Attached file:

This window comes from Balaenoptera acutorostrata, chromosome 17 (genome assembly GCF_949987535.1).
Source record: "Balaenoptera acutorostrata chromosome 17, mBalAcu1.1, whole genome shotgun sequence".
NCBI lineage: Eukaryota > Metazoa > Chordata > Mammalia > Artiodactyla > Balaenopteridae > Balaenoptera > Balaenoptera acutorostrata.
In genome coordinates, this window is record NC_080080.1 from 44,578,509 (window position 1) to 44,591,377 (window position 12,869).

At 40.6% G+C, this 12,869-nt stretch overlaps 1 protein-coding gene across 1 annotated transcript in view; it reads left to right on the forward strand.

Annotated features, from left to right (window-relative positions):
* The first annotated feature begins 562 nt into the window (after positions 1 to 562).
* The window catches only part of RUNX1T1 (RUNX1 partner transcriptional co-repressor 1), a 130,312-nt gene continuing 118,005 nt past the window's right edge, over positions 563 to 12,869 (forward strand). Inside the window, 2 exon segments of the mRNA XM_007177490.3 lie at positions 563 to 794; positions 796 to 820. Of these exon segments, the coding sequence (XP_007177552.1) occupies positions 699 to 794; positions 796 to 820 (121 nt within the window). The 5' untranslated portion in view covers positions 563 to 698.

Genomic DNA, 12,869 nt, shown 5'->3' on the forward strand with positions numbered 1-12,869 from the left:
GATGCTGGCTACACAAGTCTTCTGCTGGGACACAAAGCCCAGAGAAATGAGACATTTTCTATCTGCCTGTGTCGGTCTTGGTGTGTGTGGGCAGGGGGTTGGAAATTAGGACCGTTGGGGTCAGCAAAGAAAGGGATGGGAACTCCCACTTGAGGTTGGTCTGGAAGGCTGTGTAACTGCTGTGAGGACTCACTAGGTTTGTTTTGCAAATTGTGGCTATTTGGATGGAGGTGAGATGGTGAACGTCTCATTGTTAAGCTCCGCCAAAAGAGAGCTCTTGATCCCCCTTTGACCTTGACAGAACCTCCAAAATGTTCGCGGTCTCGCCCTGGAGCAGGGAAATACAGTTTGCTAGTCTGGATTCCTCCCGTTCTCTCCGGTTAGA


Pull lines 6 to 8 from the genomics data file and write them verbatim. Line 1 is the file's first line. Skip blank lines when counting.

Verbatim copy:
Annotated features, from left to right (window-relative positions):
* The first annotated feature begins 562 nt into the window (after positions 1 to 562).
* The window catches only part of RUNX1T1 (RUNX1 partner transcriptional co-repressor 1), a 130,312-nt gene continuing 118,005 nt past the window's right edge, over positions 563 to 12,869 (forward strand). Inside the window, 2 exon segments of the mRNA XM_007177490.3 lie at positions 563 to 794; positions 796 to 820. Of these exon segments, the coding sequence (XP_007177552.1) occupies positions 699 to 794; positions 796 to 820 (121 nt within the window). The 5' untranslated portion in view covers positions 563 to 698.